AN urgent warning has been issued to parents in the run up to this weekend’s bonfire night celebrations.
A potentially lethal combination of toxic bonfire smoke and chilly wintry air, alongside seasonal colds and viruses that can trigger breathlessness, coughs and wheezing to spike, could leave children – and adults – struggling to catch their breath.
Beneficenza Asthma + Lung UK also warned that those with lung conditions could also be impacted.
This includes people who suffer with chronic obstructive pulmonary disease (COPD).
A survey commissioned by the charity found that 47 per cent said poor air quality made their symptoms worse, con 67.8 per cent saying cold air bought them on.
COPD impacts around 1.4 million across the country and the illness is an umbrella term which causes breathing difficulties and symptoms such as chest tightness and wheezing.
The experts said that temperatures are lower during winter months, meaning those with conditions like asthma or COPD need to take extra precautions to protect themselves.
At present, temperatures in the south of the country are around 16C with northern parts of the country being a couple of degrees cooler.
tuttavia, in November last year, in giro 7,600 Brits were admitted to hospital for emergency care for their asthma symptoms.
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Alongside this, the charity said it had more than 2,100 people calling its helpline for help and advice.
The charity said the number of asthma admissions and increase in calls for advice at this time of year are likely due to a combination of cold weather, more viruses and bugs going around, e air pollution, such as that caused by bonfires.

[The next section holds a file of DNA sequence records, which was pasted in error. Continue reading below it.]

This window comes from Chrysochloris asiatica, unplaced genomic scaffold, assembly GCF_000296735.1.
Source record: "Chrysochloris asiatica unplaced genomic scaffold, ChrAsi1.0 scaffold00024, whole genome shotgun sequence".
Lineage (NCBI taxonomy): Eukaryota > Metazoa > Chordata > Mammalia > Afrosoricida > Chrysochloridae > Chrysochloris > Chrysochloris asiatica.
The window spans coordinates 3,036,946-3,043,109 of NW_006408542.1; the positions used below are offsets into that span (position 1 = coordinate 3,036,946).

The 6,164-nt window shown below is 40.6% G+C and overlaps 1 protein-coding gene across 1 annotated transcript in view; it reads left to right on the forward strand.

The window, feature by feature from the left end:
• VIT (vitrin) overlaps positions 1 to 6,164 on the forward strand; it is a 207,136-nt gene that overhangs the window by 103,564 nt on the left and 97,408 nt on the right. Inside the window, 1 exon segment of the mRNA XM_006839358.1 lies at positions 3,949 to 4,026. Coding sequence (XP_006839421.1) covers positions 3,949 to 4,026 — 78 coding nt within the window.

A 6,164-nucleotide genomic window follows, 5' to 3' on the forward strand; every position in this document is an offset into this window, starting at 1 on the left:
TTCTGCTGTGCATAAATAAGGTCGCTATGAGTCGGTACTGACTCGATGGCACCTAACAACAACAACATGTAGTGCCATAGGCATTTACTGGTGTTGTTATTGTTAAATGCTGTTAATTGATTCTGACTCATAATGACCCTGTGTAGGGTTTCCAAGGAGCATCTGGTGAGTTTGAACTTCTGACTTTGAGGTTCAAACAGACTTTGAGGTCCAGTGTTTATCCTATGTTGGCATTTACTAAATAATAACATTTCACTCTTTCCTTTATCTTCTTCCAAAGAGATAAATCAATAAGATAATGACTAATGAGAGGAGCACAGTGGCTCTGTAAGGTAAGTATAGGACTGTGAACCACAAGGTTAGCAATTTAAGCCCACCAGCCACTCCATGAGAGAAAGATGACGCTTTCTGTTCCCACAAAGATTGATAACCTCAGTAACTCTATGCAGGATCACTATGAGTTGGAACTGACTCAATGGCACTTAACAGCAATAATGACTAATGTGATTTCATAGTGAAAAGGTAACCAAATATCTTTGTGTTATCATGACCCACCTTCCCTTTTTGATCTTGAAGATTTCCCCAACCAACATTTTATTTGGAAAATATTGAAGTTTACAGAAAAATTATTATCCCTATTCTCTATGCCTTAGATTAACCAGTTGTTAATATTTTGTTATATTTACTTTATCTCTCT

Emma Rubach, Head of Health Advice at the charity said that while fireworks and bonfire displays might be fun, they could land you in hospital if you have asthma.
Lei disse: “Smoke fumes from burning wood and fireworks can linger in the air for hours, creating localised pollution which can cause asthma attacks or lead to a worsening of symptoms such as breathlessness, wheezing and coughing for those with asthma.
Il 6 tips you need to know to stay safe this bonfire night
Asthma + Lung UK is urging people with lung conditions to stay well this Bonfire Night by following these top tips:
- Take your preventer medicines as prescribed
- Always carry your reliever inhaler with you
- If you find that smoke is making you cough, stand well back from the fire
- Make sure your friends and family know what to do and when to get help if your asthma symptoms suddenly get worse
- As cold air can be an asthma trigger, wrap a thin scarf loosely over your nose and mouth to warm the air before you breathe it in
- Visitare Asthma UK to share the charity’s ‘what to do in an asthma attack’ with friends and family.
“Cold air due to the drop in temperatures can also make symptoms worse, meaning that next week people with asthma or other lung conditions could face a dangerous combination of triggers.
“If you have a lung condition and are worried, the best thing you can do is take your medicines as prescribed, especially your preventer inhaler as this builds up protection in your lungs. We would advise you to consider staying indoors if fireworks have brought on your asthma symptoms before.”
If you are planning on going to a display, then you should take your reliever inhaler with you to relieve symptoms as they come on.
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She added that you should educate those you are with on what to do if you have an asthma attack and how they can help you.
In the event of an emergency, always call 999.